Cover

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Title Page, Copyright Page

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Contents

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pp. v-vi

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Introduction

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pp. 1-6

The rise of China is an important phenomenon in post-Cold War international relations and one which has brought about to many contending views. Not since China–United States rapprochement in the early seventies and China’s reform policy which opened the country up to the outside world in the late seventies, ...

Part I: Background

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pp. 7-8

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1. A Historical Review

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pp. 9-23

Mainland Chinese people began commercial activities on Taiwan island much earlier than the establishment of the first Chinese local government there, which was during the Yuan Dynasty (1271–1368).1 In 1662 the Ming General Zheng Chenggong (Cheng Cheng-kung: his Japanese name was Koxinga) expelled the colonial Dutch occupiers ...

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2. Lee's US Visit and China's Response

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pp. 24-36

On 22 May 1995, the United States, in a reversal of a 16-year ban on United States visits by high ranking R.O.C. officials, granted a visa to President Lee Teng-hui for a 6-day “private” visit to his alma mater, Cornell University, in Ithaca, New York. This prompted a crisis in both China–United States relations and cross-strait relations. ...

Part II: China vs. the United States over Taiwan

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pp. 37-38

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3. US China Policy: Facing a Rising China

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pp. 39-60

The Taiwan Strait crisis of 1995-96 was not an accident. It should be examined in the broad framework of post-Cold War international politics, in which the United States, China and Taiwan, in the process of bargaining over Cold War dividends and redefining their positions in the new strategic structure emerging in the Asia Pacific, ...

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4. China's US Policy: To Avoid a Head-on Collision

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pp. 61-86

In my view, China’s basic overall development strategy since 1978 has been to build a booming coastal economy in the south first, i.e. Shenzhen, Xiamen and other special economic zones in the south. This southern coastal economy would be positioned to obtain foreign capital and high-technology from the world market ...

Part III: China vs. Taiwan

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pp. 87-88

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5. On a Collision Course

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pp. 89-109

Having discussed China–United States frictions over Taiwan, Part III of this book now examines the development of relations between mainland China and Taiwan particularly between 1995 and 1998. Developments in cross-strait relations since late 1998 to 1999 and future prospects will be discussed in Part IV. ...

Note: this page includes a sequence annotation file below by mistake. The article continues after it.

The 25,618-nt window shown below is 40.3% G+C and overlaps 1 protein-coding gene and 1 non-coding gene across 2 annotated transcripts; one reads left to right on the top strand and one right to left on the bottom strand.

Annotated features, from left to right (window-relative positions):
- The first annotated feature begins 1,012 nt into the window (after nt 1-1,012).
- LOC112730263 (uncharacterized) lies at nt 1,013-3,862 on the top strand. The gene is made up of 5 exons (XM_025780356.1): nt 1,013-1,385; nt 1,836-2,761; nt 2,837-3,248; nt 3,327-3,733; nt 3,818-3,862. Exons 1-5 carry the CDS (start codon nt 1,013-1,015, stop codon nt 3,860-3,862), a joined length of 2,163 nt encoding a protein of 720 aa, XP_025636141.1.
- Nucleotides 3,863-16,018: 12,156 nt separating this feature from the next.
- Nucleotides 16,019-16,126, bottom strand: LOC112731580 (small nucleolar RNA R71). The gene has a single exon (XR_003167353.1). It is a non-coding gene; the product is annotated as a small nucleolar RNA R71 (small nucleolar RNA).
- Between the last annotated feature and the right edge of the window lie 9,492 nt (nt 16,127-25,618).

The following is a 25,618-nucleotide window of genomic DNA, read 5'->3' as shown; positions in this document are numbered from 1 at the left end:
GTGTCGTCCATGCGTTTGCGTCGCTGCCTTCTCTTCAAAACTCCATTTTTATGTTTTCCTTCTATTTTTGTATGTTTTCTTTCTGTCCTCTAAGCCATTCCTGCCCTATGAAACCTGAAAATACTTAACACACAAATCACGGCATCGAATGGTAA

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6. Bark without Bite

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pp. 110-129

Despite China’s strong displeasure over Lee’s United States visit, its military exercises were only intended to be symbolic. To explain this, this chapter examines China’s military capability, especially its air force, navy and ground troops, and its overall strategy before finally explaining the rationale behind its actions. ...

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7. Taiwan after the Face-Off

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pp. 130-155

After the face-off between Beijing and Taipei in 1995, Lee took a tit-for-tat stance in defiance of China’s mounting pressure, which, together with the changes in Taiwan’s mainland policy, will be presented in this chapter. The rationale behind this stance will be discussed in Chapter 9. ...

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8. China after the Face-Off

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pp. 156-190

To the Chinese, at least the Chinese on the mainland, the Taiwan issue is a very emotional one because it touches upon the bitter memory of 150 years of humiliation by the West and 100 years by Japan. They can agree to the “one country, two systems” formula for Taiwan, accept Taiwan’s status quo ...

Part IV: Conclusion

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pp. 191-192

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9. Stalemate and Dilemma

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pp. 193-209

In previous chapters, the policies and positions taken by Beijing, Taipei and Washington have been discussed in detail. In this chapter, the rationale behind those “given facts” is examined to illustrate the stalemate and dilemma Beijing is faced with in cross-strait relations. ...

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10. The Splash of the "Two States" Theory

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pp. 210-231

After several rounds of negotiation between Li Yafei, deputy secretary of A.R.A.T.S. and his S.E.F. counterpart, Jan Jih-horng, Wang Daohan announced in late June 1999 that he would pay a return visit to Taiwan in the coming October. China hoped that there would be no restriction on the topics for discussion. ...

Index

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pp. 232-239